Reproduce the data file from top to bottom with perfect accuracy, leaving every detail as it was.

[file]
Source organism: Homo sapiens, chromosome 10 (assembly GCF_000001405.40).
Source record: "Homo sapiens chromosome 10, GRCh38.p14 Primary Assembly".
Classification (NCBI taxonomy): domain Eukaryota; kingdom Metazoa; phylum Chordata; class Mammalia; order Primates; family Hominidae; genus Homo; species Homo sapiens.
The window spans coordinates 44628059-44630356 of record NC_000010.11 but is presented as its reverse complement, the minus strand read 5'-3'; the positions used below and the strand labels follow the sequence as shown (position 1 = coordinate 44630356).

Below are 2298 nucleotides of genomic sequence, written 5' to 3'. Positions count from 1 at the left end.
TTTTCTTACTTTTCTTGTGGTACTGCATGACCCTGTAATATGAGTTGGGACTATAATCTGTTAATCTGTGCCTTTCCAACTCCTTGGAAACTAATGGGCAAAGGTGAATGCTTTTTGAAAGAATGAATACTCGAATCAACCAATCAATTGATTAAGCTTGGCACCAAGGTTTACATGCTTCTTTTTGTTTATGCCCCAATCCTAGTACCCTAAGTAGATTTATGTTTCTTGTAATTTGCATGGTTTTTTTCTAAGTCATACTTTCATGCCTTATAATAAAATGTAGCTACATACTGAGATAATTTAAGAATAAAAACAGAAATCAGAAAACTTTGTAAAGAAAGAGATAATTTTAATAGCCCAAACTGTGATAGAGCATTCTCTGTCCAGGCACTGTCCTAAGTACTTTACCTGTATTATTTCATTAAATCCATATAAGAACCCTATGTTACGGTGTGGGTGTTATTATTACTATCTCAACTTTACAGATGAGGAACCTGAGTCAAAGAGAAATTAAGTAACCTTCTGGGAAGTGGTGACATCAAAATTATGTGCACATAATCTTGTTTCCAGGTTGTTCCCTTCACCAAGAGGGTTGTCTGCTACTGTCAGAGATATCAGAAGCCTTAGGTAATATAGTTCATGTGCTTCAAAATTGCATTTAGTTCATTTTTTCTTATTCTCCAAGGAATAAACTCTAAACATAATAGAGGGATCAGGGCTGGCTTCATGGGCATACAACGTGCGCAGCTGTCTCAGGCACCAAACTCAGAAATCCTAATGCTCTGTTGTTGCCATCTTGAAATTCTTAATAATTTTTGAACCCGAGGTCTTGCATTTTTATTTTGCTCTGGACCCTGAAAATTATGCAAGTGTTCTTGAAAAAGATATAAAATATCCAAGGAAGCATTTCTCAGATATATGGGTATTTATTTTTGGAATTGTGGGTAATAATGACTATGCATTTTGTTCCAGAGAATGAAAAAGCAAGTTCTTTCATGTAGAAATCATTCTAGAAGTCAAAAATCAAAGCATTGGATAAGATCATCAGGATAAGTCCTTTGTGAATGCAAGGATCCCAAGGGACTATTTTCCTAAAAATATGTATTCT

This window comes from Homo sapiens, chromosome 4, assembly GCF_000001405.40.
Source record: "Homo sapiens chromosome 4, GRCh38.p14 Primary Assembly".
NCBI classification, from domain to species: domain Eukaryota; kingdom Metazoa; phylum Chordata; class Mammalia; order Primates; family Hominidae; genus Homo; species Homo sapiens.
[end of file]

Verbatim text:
Source organism: Homo sapiens, chromosome 10 (assembly GCF_000001405.40).
Source record: "Homo sapiens chromosome 10, GRCh38.p14 Primary Assembly".
Classification (NCBI taxonomy): domain Eukaryota; kingdom Metazoa; phylum Chordata; class Mammalia; order Primates; family Hominidae; genus Homo; species Homo sapiens.
The window spans coordinates 44628059-44630356 of record NC_000010.11 but is presented as its reverse complement, the minus strand read 5'-3'; the positions used below and the strand labels follow the sequence as shown (position 1 = coordinate 44630356).

Below are 2298 nucleotides of genomic sequence, written 5' to 3'. Positions count from 1 at the left end.
TTTTCTTACTTTTCTTGTGGTACTGCATGACCCTGTAATATGAGTTGGGACTATAATCTGTTAATCTGTGCCTTTCCAACTCCTTGGAAACTAATGGGCAAAGGTGAATGCTTTTTGAAAGAATGAATACTCGAATCAACCAATCAATTGATTAAGCTTGGCACCAAGGTTTACATGCTTCTTTTTGTTTATGCCCCAATCCTAGTACCCTAAGTAGATTTATGTTTCTTGTAATTTGCATGGTTTTTTTCTAAGTCATACTTTCATGCCTTATAATAAAATGTAGCTACATACTGAGATAATTTAAGAATAAAAACAGAAATCAGAAAACTTTGTAAAGAAAGAGATAATTTTAATAGCCCAAACTGTGATAGAGCATTCTCTGTCCAGGCACTGTCCTAAGTACTTTACCTGTATTATTTCATTAAATCCATATAAGAACCCTATGTTACGGTGTGGGTGTTATTATTACTATCTCAACTTTACAGATGAGGAACCTGAGTCAAAGAGAAATTAAGTAACCTTCTGGGAAGTGGTGACATCAAAATTATGTGCACATAATCTTGTTTCCAGGTTGTTCCCTTCACCAAGAGGGTTGTCTGCTACTGTCAGAGATATCAGAAGCCTTAGGTAATATAGTTCATGTGCTTCAAAATTGCATTTAGTTCATTTTTTCTTATTCTCCAAGGAATAAACTCTAAACATAATAGAGGGATCAGGGCTGGCTTCATGGGCATACAACGTGCGCAGCTGTCTCAGGCACCAAACTCAGAAATCCTAATGCTCTGTTGTTGCCATCTTGAAATTCTTAATAATTTTTGAACCCGAGGTCTTGCATTTTTATTTTGCTCTGGACCCTGAAAATTATGCAAGTGTTCTTGAAAAAGATATAAAATATCCAAGGAAGCATTTCTCAGATATATGGGTATTTATTTTTGGAATTGTGGGTAATAATGACTATGCATTTTGTTCCAGAGAATGAAAAAGCAAGTTCTTTCATGTAGAAATCATTCTAGAAGTCAAAAATCAAAGCATTGGATAAGATCATCAGGATAAGTCCTTTGTGAATGCAAGGATCCCAAGGGACTATTTTCCTAAAAATATGTATTCT

This window comes from Homo sapiens, chromosome 4, assembly GCF_000001405.40.
Source record: "Homo sapiens chromosome 4, GRCh38.p14 Primary Assembly".
NCBI classification, from domain to species: domain Eukaryota; kingdom Metazoa; phylum Chordata; class Mammalia; order Primates; family Hominidae; genus Homo; species Homo sapiens.